What should we be measuring?
One common misconception of analytics is that it’s a complex affair. Yes, there’s metadata and there’s big data, and analysis of customer journeys can become granular and contain a lot of information.
But there are tools and people out there who are able to summarise this data and aggregate the bits and pieces so that they are easily measured and understood. We’re often quick to forget that we’ve worked with data for thousands of years.
With these systems in place, measuring customer engagement is a good place to start. When customers come to your environment, how is it servicing them?
If they visit your website, are they staying with you for five minutes and disappearing without fulfilling any actions? Are they bouncing away immediately because of poor user experience? Or are they engaging with your message, to the point of a transaction?
When you’re able to gather this kind of data, you can assess where you can improve.
Who should be measuring it?
In order to track day-to-day behaviours, mid-level managers are in a good place to understand the analytics of your business. Depending on the structure of your business, these are often the people in your organisation who can observe data in real time, and understand how the figures correlate to the overall performance of the business.
After all, as businesses we want to put out messages that gain traction and ultimately lead to sales – and middle managers who are subject to this data can deduce whether current platforms are well placed for this.
Executive management have always been given regular reports on sales figures and performances –increase in analytic capability means these reports have become increasingly dynamic.
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The nature of analytics
As we’re able to collect more data and analytics, businesses can be in danger of developing a short-term view when measuring performance.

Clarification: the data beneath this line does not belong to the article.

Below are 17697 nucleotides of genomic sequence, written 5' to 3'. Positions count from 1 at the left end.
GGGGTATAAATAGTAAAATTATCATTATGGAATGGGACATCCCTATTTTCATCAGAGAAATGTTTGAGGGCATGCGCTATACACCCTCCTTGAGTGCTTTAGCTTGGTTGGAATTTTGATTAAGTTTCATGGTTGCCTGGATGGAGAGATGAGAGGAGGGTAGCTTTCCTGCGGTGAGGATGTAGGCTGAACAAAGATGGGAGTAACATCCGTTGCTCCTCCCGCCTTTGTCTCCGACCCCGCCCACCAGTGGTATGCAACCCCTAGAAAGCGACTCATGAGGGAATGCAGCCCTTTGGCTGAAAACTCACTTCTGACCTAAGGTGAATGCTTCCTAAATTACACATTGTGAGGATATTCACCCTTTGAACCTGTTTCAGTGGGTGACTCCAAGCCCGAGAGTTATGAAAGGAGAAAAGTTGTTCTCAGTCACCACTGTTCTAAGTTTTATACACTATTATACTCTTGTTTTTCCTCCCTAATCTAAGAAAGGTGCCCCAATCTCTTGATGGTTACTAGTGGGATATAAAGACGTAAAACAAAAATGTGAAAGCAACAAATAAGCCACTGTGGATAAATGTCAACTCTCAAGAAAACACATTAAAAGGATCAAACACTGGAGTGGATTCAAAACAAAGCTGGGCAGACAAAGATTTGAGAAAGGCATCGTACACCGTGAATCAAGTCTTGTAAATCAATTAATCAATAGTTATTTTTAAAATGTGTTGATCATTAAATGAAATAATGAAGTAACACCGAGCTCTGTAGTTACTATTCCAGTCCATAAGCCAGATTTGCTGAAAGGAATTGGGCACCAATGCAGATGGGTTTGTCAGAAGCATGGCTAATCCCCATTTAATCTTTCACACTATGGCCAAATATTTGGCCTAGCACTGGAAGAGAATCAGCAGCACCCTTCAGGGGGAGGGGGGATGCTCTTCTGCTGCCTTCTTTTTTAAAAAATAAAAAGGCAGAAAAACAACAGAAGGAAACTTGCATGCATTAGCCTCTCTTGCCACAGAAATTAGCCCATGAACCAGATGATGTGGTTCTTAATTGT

This can happen if, for example, there’s a sudden downturn in sales or spike in activity and conclusions are drawn based on those isolated events. In this way, an increase in the use of analytics can lead to a reactionary environment – which isn’t always a good thing.
It’s important to keep a ‘business as a whole’ mentality when dealing with data, as there’s a potential to suffer from short-sightedness when the numbers are in front of you.
As businesses we also need to remember that real-time analytics aren’t the be all and end all. Real-time analytics do exist on different platforms, and in this way we can measure what’s going on up to the second. But in order to measure a reaction or response to a message or output, or even how your marketing activity is performing as a whole, measuring on a day-to-day basis is often more than enough, and can be a good way to avoid falling into a reactionary state.
In the hands of the individual
By having access to data and being able to view customer interaction with content, individuals in your organisation can witness first-hand the success of a marketing message, or its value.
Where companies have empowered their staff to understand the data, individuals can see the direct effect of their efforts. This naturally encourages ownership, and this familiarity with the business’ progress can lead to new recommendations and individuals being able to easily recognise where potential opportunities lie.
Analytics encourage us to ask more questions. And the more questions we ask, the more data we gather, making us better placed to make decisions based on fact, and to drive our business forward leaps and bounds.